Subscribe to our mailing list if you wish to receive notifications about new products, promotions, blog posts and other fresh stuff from Zexcoil. You can unsubscribe at any time by clicking unsubscribe on received emails. Tracking and insurance is advised as well as proper packaging. In order to protect the pickup(s) from shifting within the box, use adequate, cushioning materials such as bubble wrap or other effective substances. In the first installment of this series I talked about Resistance, one of the most widely used pickup response parameters. Unfortunately, resistance is a parameter that is really only useful in the context of “all other things being equal”. If you change one thing about the design, you could affect pickup response significantly. Alternatively, you could design two pickups with different resistance that could be made to respond similarly.
What is a pickup winding machine?
This machine feeds the wire through the centre of a rotating arm and onto a moving wire feed head, without rotating the bobbin. The feed head assembly is held against a shaped track, ensuring that the wire is always fed on to the bobbin from an equal distance, creating a much more even tension in the coil.
Several trademarks belonging to other companies are used throughout this website. These trademarks are used solely for descriptive purposes and Lawing Musical Products, LLC is in no way endorsed by or affiliated with any of these companies.
Why overwind pickups?
Overwound pickups are wrapped with more coil than that of a standard pickup which in turn strengthens the impendence of the magnet, increasing the voltage which then increases the output signal, making them hotter than a normal pickup.
All new Zexcoil pickups are guaranteed free from defect in materials and workmanship for a period of 2 years. Pickups will be replaced or repaired (we will determine which after inspection) providing they have not been abused, misused or altered. Removing the cover on pickups with covers potted on will not only destroy the pickup, but will also void the warranty.Electromagnetic induction is a fairly simple basic concept, the implications of which can get quite complicated. Figure 1 shows a classic example of electromagnetic induction, where the current in a coil produces a magnetic field which may then induce (hence, “Induction”) an electric field in a neighboring body. It is important to remember that magnetism and electricity are intertwined. Maxwell first showed how the two were related and years later Einstein showed that they were actually the same thing, the difference being merely the frame of reference of the observer. This is why with Electromagnetism as one of the 4 basic forces, we do not distinguish between them at the most fundamental level. So, not only will a current in a coil induce a magnetic field associated with the coil as in Figure 1, but a moving magnetic field will induce a current in a coil as well. Think of how electric motors work versus electric generators. They both utilize the same physics, just in reverse compared to each other. An electric motor generates motion through the laws of induction by applying a current, while a generator creates electricity through the laws of induction by harnessing motion.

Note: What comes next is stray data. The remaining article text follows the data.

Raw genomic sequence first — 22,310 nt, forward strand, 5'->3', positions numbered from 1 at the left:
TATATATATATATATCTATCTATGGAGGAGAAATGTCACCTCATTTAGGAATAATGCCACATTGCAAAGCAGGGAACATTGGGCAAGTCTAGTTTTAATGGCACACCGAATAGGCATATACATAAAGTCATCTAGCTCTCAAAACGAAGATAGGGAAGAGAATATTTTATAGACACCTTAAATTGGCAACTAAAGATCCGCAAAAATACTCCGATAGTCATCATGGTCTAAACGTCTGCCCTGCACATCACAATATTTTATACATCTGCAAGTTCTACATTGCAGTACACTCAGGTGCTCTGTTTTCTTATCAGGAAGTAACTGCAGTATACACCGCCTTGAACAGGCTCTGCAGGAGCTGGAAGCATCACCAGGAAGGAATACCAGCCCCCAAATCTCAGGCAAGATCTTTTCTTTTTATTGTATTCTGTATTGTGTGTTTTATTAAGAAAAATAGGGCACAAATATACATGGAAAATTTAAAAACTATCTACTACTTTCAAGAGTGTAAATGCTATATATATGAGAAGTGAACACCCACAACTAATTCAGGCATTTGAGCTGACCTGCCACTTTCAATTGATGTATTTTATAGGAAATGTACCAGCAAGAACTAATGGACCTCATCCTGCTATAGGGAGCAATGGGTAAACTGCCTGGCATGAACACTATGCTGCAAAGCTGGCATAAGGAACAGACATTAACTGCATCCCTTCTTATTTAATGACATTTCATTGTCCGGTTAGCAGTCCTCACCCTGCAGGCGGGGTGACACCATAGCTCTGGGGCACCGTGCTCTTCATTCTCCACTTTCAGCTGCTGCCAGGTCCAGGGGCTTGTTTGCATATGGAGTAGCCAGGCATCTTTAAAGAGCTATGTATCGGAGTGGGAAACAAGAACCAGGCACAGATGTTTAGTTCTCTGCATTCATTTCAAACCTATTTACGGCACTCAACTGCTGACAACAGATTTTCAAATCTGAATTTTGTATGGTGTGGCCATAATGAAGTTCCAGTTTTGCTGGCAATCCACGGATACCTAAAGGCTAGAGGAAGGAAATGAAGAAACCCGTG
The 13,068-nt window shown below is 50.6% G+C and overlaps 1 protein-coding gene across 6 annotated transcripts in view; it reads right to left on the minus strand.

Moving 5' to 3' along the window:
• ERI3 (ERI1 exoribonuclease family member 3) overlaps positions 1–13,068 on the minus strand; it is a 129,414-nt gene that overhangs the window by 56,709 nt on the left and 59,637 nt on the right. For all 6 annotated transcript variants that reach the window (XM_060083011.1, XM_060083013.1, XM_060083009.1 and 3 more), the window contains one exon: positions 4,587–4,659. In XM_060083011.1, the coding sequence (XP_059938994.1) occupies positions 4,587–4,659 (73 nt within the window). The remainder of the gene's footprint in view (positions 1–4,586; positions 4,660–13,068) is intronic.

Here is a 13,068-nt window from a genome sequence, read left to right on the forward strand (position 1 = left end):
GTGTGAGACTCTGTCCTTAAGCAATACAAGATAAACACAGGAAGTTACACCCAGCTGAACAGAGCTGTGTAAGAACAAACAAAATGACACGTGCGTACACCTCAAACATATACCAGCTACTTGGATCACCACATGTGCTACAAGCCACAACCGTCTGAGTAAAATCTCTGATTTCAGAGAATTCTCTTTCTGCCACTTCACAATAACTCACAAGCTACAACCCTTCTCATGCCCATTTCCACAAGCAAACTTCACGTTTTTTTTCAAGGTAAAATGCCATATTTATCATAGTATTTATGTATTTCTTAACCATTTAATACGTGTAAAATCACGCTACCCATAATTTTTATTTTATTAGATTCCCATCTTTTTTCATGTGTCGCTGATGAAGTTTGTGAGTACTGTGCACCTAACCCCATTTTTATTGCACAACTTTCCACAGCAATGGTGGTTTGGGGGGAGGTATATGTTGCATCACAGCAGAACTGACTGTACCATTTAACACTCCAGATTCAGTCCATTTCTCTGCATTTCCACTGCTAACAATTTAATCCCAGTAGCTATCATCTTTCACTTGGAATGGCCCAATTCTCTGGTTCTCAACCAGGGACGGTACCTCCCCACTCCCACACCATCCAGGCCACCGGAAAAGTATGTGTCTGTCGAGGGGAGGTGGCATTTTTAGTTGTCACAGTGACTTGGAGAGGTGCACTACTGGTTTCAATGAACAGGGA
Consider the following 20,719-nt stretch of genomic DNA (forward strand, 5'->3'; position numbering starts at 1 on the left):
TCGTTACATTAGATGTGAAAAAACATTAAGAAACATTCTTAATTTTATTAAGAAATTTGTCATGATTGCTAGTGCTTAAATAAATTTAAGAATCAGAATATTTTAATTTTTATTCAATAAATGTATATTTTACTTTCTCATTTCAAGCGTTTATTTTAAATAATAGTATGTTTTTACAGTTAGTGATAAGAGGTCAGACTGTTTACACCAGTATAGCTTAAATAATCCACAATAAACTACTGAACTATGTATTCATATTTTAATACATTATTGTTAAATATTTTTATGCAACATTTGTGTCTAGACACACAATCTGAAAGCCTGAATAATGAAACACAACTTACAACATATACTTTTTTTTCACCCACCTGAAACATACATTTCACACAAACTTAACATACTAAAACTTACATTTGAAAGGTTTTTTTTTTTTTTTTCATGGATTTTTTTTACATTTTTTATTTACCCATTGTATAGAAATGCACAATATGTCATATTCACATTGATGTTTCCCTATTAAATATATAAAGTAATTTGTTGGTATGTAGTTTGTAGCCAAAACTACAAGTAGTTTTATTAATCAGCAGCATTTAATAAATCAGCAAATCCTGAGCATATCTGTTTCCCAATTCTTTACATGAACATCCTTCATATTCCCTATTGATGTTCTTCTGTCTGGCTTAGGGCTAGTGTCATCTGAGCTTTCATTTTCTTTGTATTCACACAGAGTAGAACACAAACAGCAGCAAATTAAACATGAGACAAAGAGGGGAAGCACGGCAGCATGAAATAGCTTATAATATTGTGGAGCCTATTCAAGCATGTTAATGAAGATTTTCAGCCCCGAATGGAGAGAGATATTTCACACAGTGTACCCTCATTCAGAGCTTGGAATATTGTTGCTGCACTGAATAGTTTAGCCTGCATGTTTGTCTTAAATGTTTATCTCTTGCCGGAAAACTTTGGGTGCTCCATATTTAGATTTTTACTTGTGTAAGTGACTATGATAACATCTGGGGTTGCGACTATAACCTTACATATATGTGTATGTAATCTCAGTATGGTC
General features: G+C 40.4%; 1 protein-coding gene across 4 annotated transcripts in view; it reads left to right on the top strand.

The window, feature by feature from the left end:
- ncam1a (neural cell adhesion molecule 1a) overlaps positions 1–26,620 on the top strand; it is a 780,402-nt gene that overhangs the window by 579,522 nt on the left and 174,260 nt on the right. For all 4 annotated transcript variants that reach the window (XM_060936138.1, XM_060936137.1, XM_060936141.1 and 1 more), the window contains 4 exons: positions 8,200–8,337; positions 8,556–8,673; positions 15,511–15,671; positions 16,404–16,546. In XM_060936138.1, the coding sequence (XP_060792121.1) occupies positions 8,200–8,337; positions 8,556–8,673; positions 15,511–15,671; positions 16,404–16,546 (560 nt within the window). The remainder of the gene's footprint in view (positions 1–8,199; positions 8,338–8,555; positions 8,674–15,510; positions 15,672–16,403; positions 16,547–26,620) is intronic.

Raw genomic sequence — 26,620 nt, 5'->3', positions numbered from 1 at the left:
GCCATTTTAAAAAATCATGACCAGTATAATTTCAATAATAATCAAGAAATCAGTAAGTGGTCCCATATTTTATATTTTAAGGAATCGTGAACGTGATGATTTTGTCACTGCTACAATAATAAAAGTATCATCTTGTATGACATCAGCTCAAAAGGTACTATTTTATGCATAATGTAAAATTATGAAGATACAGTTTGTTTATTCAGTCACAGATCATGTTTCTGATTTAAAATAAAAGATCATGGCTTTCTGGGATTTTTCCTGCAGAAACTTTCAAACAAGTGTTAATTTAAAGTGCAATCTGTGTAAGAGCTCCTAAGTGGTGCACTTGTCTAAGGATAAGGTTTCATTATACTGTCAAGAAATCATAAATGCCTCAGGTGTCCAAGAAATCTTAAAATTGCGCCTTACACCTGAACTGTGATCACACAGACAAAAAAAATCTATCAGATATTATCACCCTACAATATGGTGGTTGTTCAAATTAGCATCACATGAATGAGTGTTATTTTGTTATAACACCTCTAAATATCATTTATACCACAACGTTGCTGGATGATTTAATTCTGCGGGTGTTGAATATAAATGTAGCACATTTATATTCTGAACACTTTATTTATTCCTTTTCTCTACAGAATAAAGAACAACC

Now go back and take a close look at Figure 1. Note that when the magnetic field is created by the current in the coil, the field lines are centered about the coil and are concentrated in the core of the coil. Every field line created by the current in the coil passes through the center of the coil. So for the opposite case, where we want to induce a current in the coil via an external magnetic field, the field lines that will be most efficient in generating that current will be the ones that pass through the core of the coil. This is the physical reason why magnetic permeability is so important in increasing inductance. A permeable material in the core of the coil acts to concentrate the magnetic field exactly where it needs to be in order to make the inductor more efficient. But what does this mean for pickup design and response? Here’s an example of the effect of the area of the coil coupled with the magnetic permeability of the pole piece material. Figure 5 illustrates the inductance as a function of turn count squared (according to the proportionality shown in the equation in Figure 2) for a range of coils using 41 awg (closed symbols) and 42 awg copper wire. The coils are measured as air coils (i.e. nothing in the core of the coil but air), with an AlNiCo 5 pole piece and with a nickel plated low carbon steel pole piece. As I’ve mentioned a few times, we use a range of coil gauges in Zexcoil® pickups, and we basically use the largest diameter (lowest gauge) wire we can at any given turn count. When we fill up the bobbin we jump to the next wire gauge. So, the highest turn count coil for a given gauge will be as big as the coil can get, we’re basically filling the bobbin up completely. Then the next highest turn count coil, with the next smallest gauge wire, will be significantly smaller and encompass less coil area even though it has more turns. As we can see from Figure 5, with an air coil we can very clearly see this effect. There is a discontinuity in the relationship between turns and inductance every time we “jump” to the next gauge. The larger wire at the highest turn counts is yielding more inductance per turn than the smaller wire. If we put a pole piece in the core of the coil with minimal magnetic permeability, like AlNiCo 5, we still see an area effect but it is reduced. If we put a highly magnetically permeable pole piece in the core, like low carbon steel, the area effect goes away entirely. With a highly permeable core, the magnetic flux becomes so concentrated that it doesn’t really matter exactly how much area the turn encompasses, as long as it’s going around the concentrated flux in the core. The effective area of any given turn becomes the area of the core because that’s where virtually all of the magnetic flux is. \u201COrders that are shipped to countries outside of the United States may be subject to import taxes, customs tariffs and fees levied by the destination country or the shipping company. These charges are the customer\u2019s responsibility and will be billed by the destination country\u2019s delivery service. We have no control over these charges and are unable to estimate them. Tariffs and taxes are neither collected nor included in your price calculation at the time of your order. For an estimate of these fees, which vary by region, contact the customs office in your area.\u201D